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Now to win the fight against indigence

By Ian Goldin | China Daily | Updated: 2019-03-14 08:47

China has made a remarkable achievement by lifting more people out of poverty more quickly than any other country

China has been responsible for 70 percent of the global reduction in extreme poverty over the past 40 years. This historical achievement is the result of a clearly defined and effectively organized campaign to reduce poverty. And the result has been unprecedented progress, with more people lifted out of poverty more quickly than has ever been achieved by any country in the history of humanity.

From the announcement of targeted economic reforms in 1978, over 700 million Chinese people have been lifted out of extreme poverty in 40 years.

This has been achieved through the concerted modernization of the economy. Agriculture has reduced in significance as a share of employment from over 75 percent 40 years ago to under 25 percent today, with manufacturing and then services overtaking agriculture to account for the largest share of employment. This has been associated with a process of urbanization and a commitment to universal education and health services as well as access to clean water and electricity. Whereas barely 20 percent of the population lived in urban areas 40 years ago, now over 55 percent of the population of 1.4 billion citizens are urban. Urban wealth has also increased more than threefold since 2000. And along with urbanization has come dramatic increases of 12 years in life expectancy to 77 years. And average incomes have increased over 40 times; when adjusted by purchasing power over 60 times.

The ambition of the Chinese government, as announced by President Xi Jinping at the Global Poverty Reduction Forum in 2015, is to eradicate extreme poverty in China by 2020. The next year is crucial to the achievement of this objective. And it requires great efforts to address the remaining pockets of poverty, drawing on the lessons of the extraordinary achievements so far.

The key to the Chinese success is a development-oriented leadership, and the building of a unified national commitment to shared goals. Policies developed over the past 40 years have been trialed and following careful evaluation scaled up nationwide. The combination of the depth and breadth of commitment to the objectives and the process of combining an understanding of best global and national practices with learning by doing and adapting to local circumstances is the most important lesson from China.

An early result from the initial institutional effort toward poverty reduction has been mass job creation, as private and public investments, and the construction of a network of transport and communication infrastructure created new jobs, and shifted workers toward the productive sectors of manufacturing and services. Today, over 80 percent of employment and around 60 percent of investment comes from the private sector.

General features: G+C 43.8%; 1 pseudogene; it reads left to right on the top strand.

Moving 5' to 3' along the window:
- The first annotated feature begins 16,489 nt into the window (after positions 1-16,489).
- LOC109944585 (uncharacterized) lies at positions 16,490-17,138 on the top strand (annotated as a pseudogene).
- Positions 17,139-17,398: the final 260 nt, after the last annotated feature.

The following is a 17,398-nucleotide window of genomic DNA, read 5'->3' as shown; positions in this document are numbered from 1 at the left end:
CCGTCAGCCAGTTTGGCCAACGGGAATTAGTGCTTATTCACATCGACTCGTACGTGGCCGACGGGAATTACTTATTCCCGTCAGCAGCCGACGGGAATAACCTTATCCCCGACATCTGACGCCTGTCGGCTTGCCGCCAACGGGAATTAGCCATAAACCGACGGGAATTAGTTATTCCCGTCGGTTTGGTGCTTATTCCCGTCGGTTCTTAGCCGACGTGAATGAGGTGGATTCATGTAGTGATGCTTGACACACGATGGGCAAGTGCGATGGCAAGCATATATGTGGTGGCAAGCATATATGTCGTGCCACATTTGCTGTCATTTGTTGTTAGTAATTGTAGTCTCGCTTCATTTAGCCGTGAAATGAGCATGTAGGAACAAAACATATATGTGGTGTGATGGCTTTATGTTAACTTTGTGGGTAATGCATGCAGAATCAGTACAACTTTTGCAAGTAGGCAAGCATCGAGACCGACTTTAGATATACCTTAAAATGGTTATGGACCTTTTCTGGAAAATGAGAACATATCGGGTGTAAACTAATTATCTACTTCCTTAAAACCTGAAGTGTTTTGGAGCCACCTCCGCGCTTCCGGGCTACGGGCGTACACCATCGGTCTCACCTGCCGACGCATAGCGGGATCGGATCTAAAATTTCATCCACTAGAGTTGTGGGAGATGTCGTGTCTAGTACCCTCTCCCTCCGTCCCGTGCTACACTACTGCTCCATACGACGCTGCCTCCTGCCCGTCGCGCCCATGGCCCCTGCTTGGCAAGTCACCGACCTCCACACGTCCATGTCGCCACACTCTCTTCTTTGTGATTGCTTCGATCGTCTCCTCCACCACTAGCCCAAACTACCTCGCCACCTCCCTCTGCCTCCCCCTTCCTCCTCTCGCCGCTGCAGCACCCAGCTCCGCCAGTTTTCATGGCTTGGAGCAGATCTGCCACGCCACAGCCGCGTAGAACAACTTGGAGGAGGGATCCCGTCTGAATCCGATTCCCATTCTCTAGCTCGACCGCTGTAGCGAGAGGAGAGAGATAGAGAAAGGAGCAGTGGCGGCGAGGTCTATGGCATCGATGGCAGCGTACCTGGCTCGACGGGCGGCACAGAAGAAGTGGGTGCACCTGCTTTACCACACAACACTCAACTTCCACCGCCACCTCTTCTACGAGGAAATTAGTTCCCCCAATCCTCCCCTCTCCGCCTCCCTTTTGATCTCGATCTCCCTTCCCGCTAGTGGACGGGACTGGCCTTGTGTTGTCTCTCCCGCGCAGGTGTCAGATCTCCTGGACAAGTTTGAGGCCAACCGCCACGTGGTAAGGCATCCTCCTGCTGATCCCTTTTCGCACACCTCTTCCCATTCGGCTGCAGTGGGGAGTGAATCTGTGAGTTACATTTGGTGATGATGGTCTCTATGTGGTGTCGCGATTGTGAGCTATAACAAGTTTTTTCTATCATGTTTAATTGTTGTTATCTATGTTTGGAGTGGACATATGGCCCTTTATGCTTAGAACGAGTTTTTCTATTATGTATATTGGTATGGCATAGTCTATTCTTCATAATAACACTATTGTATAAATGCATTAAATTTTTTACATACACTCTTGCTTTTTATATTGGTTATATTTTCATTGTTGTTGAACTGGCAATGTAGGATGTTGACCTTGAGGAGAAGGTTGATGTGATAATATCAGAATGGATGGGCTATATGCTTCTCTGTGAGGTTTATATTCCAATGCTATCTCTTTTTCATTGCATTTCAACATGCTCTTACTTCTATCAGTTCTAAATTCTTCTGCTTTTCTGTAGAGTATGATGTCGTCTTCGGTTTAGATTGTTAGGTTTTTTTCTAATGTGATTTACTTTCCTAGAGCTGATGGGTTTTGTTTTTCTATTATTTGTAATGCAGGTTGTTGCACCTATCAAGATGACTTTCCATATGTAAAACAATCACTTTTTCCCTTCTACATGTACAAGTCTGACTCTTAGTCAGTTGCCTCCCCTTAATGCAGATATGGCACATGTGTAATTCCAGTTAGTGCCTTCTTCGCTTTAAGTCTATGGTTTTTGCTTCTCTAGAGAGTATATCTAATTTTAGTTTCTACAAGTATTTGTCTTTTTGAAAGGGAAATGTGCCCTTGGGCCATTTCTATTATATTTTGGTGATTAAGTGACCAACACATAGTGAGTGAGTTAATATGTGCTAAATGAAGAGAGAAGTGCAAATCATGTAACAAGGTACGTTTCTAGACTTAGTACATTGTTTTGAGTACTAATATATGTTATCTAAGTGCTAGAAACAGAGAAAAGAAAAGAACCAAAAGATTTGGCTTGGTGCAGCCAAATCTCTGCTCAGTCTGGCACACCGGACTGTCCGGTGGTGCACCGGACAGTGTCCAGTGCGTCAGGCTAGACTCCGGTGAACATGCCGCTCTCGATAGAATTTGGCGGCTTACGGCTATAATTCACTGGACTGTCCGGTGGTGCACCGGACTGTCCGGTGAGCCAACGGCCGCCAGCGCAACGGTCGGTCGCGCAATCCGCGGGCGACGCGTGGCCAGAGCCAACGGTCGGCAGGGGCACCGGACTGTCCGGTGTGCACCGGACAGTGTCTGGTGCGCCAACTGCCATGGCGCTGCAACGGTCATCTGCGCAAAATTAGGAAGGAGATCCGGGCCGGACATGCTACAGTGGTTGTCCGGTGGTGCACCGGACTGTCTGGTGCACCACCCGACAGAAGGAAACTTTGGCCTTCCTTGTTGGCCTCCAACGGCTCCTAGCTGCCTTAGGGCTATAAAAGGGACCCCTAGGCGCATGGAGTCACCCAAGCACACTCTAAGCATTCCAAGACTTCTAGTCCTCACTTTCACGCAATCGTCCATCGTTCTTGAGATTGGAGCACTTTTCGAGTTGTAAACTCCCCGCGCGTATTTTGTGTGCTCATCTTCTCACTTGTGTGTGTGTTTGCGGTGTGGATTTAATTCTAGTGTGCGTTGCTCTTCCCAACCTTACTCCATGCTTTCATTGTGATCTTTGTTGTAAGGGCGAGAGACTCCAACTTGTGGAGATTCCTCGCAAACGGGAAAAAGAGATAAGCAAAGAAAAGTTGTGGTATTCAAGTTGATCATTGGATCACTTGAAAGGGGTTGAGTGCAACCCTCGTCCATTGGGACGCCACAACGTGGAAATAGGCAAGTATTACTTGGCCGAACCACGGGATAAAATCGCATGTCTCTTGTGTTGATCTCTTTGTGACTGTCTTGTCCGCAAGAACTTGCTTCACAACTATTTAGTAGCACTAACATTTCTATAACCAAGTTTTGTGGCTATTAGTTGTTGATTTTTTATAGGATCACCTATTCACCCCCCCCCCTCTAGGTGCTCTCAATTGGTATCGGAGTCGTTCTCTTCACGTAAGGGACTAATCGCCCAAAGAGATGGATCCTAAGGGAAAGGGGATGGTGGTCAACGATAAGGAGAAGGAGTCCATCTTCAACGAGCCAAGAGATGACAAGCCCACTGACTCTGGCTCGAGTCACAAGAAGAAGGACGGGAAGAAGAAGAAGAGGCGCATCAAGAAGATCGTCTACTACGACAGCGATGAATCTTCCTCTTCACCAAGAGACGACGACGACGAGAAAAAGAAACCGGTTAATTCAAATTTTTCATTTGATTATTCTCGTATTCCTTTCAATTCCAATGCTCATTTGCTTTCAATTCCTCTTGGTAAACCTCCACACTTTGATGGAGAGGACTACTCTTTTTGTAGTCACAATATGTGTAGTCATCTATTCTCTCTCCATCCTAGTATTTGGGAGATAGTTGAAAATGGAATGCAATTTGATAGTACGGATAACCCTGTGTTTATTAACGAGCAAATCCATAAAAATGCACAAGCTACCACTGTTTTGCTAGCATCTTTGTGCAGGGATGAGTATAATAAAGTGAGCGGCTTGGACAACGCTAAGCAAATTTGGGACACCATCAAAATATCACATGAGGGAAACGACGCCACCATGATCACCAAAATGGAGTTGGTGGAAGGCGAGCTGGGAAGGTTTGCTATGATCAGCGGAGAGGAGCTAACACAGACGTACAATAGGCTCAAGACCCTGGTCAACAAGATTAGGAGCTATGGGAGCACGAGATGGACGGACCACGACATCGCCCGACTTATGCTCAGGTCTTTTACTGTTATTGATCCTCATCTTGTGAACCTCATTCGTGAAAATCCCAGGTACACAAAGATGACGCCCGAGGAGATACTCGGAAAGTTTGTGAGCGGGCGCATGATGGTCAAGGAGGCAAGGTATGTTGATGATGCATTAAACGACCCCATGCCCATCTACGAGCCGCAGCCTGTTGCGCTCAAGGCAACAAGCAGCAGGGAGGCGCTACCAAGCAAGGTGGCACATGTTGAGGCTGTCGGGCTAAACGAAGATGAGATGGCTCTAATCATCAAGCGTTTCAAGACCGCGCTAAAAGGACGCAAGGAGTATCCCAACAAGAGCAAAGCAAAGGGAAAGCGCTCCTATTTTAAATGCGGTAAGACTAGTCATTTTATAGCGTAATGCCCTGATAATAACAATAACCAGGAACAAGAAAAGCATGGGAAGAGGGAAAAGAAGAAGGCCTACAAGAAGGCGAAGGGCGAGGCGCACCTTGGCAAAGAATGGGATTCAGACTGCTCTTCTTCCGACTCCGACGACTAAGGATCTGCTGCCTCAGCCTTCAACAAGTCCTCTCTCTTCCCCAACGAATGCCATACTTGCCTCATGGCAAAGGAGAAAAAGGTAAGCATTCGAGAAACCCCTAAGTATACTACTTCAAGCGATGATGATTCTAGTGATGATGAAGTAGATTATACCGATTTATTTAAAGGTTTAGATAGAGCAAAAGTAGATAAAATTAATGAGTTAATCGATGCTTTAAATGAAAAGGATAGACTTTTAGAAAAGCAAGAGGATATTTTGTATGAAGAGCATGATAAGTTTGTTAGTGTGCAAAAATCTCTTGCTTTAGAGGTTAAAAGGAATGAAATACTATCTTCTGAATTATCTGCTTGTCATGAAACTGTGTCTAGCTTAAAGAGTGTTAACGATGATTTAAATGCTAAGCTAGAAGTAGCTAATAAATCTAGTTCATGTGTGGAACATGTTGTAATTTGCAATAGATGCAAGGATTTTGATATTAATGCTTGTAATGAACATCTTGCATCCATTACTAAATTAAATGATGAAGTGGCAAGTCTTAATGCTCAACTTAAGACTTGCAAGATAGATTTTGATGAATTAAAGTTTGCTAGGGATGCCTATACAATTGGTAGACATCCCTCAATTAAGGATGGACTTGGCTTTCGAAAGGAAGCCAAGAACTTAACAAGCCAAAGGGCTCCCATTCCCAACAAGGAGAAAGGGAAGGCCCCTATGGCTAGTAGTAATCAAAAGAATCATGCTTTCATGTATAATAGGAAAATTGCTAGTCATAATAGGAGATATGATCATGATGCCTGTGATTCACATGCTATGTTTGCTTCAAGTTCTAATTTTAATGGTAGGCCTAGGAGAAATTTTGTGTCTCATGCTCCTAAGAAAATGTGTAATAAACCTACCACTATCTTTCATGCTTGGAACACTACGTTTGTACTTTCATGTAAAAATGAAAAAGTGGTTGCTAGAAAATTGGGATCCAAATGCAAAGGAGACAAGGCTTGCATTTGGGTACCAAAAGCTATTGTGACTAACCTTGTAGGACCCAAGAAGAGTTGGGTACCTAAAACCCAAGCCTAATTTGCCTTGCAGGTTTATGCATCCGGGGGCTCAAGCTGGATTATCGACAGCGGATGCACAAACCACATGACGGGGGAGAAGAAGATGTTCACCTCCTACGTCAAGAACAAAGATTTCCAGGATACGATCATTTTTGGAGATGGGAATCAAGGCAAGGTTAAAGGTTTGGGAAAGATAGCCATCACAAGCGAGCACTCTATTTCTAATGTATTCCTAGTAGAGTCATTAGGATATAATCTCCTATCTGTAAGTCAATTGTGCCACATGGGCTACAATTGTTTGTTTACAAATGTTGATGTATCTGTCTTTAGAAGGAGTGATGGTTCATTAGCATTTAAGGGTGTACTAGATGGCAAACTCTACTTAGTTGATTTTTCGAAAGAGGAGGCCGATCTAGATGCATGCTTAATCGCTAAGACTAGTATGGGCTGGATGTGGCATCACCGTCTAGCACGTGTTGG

This would not have been possible without the creation of an impressive network of educational, social, and research institutions, and widespread transport and communication links. With an increasingly far-reaching and solid structure in place, the Chinese government has created the springboard for poor citizens to lift themselves out of poverty, inspiring a sense of responsibility and allowing access to educational and technological resources.

The Chinese growth phenomenon, impressive as it is, does have its risks: particularly, the environmental sustainability of such rapid growth. This has resulted in a need to reduce the intensity of water and energy use, overcome pollution and curb the reliance on fossil fuels. These challenges are recognized by the government, and are part of the 2020 ambition to eliminate extreme poverty.

The inevitable consequence of rapid income growth from a very poor society that was one of the most egalitarian in the world is that some people have escaped poverty and got richer more rapidly than others. The increase in inequality that the country has been experiencing has a strong geographic dimension, as it reflects the divide between urban and rural areas, with urban areas enjoying more rapid increases in income than rural areas. Due to the hukou, China's household registration system of residency permits, rural-urban mobility has been curbed, which affects accessibility to healthcare, education and public services as well as to urban jobs by residents in rural areas. Inequality is likely to be reduced through the elimination of the remaining extreme poverty, but requires targeted interventions in isolated rural areas, the enforcement of minimum wage regulation, and a commitment to tackling corruption.

As China continues to focus on the elimination of extreme poverty domestically and further improves the lives of its citizens, its domestic achievements in poverty reduction increasingly will be strengthened by an emphasis on environmental sustainability and a focus on those at the bottom of the income distribution chain. The elimination of extreme poverty in China is an extraordinarily ambitious goal and it offers vital lessons for the rest of the world.

The author is professor of globalization and development at the University of Oxford and former vicepresident of the World Bank. The author contributed this article to China Watch, a think tank powered by China Daily. The views do not necessarily reflect those of China Daily.

Now to win the fight against indigence

(China Daily 03/14/2019 page13)

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